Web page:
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Community Impact

Rising Star Coaches Recognized by Special Olympics North America

Throughout the North America Region, Special Olympics coaches are trying to reach a common goal. While winning is the reason we all play sports, spreading and promoting inclusion is at the forefront of the organization. Three coaches are being celebrated for their fast rise in the world of coaching.

Oliver Storseth, Nia Andricopoulos, and Isabel Batres were awarded the Special Olympics North America Outstanding Coach - Rising Star award, showcasing their efforts and impact on the community and teams they coach. The award given annually, handed out by Special Olympics North America, honors and recognizes coaches for their contributions and efforts to enhance the lives of Special Olympics athletes.

Andricopoulos and Batres were recognized for coaching community-based athletes and Storseth for coaching sports in schools.

“The Special Olympics North America Rising Star Coach of the Year is an exceptional honor, and one that I never thought I would ever win,” Storseth, who coaches basketball for Special Olympics Nova Scotia, says. “In the past months, I have been overwhelmed with support from friends, family, and my community.”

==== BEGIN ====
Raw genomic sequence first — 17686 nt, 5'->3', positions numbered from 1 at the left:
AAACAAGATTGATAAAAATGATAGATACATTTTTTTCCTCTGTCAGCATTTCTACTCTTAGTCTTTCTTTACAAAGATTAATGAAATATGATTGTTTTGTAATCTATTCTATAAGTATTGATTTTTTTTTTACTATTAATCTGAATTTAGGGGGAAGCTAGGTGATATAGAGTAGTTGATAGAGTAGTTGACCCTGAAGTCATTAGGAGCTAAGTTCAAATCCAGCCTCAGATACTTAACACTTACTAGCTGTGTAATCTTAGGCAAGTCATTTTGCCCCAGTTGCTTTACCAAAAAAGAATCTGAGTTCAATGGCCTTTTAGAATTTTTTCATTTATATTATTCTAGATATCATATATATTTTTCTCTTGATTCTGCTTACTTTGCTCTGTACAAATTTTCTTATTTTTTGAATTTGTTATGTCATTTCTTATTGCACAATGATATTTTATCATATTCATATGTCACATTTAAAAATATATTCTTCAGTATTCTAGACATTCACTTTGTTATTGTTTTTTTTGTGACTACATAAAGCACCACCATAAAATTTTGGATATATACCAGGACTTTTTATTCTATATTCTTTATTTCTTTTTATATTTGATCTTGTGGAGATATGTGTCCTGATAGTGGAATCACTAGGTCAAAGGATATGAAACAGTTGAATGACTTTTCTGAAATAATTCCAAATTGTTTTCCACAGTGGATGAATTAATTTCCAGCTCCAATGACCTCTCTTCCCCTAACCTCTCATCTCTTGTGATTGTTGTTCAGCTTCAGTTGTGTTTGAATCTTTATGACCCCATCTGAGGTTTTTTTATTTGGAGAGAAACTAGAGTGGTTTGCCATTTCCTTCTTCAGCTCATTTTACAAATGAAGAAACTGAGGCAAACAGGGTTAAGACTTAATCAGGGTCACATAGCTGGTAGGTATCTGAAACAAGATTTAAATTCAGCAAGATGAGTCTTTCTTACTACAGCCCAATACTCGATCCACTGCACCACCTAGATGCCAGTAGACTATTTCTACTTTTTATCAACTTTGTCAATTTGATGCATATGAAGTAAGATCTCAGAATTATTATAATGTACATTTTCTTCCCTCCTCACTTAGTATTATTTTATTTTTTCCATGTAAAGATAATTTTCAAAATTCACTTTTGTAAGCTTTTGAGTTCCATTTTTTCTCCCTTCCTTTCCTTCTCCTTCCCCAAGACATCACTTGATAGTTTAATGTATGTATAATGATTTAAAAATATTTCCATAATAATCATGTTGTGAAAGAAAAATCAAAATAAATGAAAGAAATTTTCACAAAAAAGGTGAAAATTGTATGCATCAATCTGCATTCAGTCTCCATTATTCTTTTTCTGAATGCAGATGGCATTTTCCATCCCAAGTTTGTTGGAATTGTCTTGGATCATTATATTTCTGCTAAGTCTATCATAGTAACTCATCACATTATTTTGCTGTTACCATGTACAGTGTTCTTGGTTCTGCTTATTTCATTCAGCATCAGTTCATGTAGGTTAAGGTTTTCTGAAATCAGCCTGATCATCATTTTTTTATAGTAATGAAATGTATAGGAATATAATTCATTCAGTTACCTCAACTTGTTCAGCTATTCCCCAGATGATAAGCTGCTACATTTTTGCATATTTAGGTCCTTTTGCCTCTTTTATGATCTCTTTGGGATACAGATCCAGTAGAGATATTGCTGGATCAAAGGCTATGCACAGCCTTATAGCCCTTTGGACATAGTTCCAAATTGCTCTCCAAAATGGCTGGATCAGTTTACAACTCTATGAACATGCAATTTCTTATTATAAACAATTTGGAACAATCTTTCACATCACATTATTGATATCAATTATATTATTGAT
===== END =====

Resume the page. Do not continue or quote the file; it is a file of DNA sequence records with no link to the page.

A group of 13 people pose for a photo outside. They are wearing matching red shirts and blue shorts and have medals around their necks.
Oliver Storseth (front row, far left) has been coaching Special Olympics Nova Scotia athletes for 5 years and feels his involvement has transformed him.

Through the process, Storseth was blown away by how many people value and appreciate the work and time he has put into his work with Special Olympics over the last five years. It’s common in sports to want the recognition and fame that comes with coaching, but for Storseth, it’s the opposite. He loves the work he’s doing and the lives he’s changing, and he enjoys doing it on a small scale.

“As I continue my journey with Special Olympics, I hope to continue to inspire individuals from small communities with big dreams,” Storseth says. “This award will hopefully inspire other people to see the importance of breaking down barriers, so individuals of all abilities can live in an equitable and just society.”

Batres has moved around a lot but has always found a way to stay connected with Special Olympics whether it be in Pennsylvania, Utah, or Arizona. “It's difficult to capture in words how honored I am for this recognition from Special Olympics North America,” Batres says. “Simply put, it means everything to me. This award and my accomplishments as a coach reflect my passion for sports, my lifelong dedication to learning, and the positive impact I'm so grateful to have had on the athletes.”

As a coach, she takes much pride in the growth of her athletes. During Special Olympics Pennsylvania’s Multi-Sports Training Camp, athletes demonstrated improvements in their respective 50-meter and 100-meter dash times.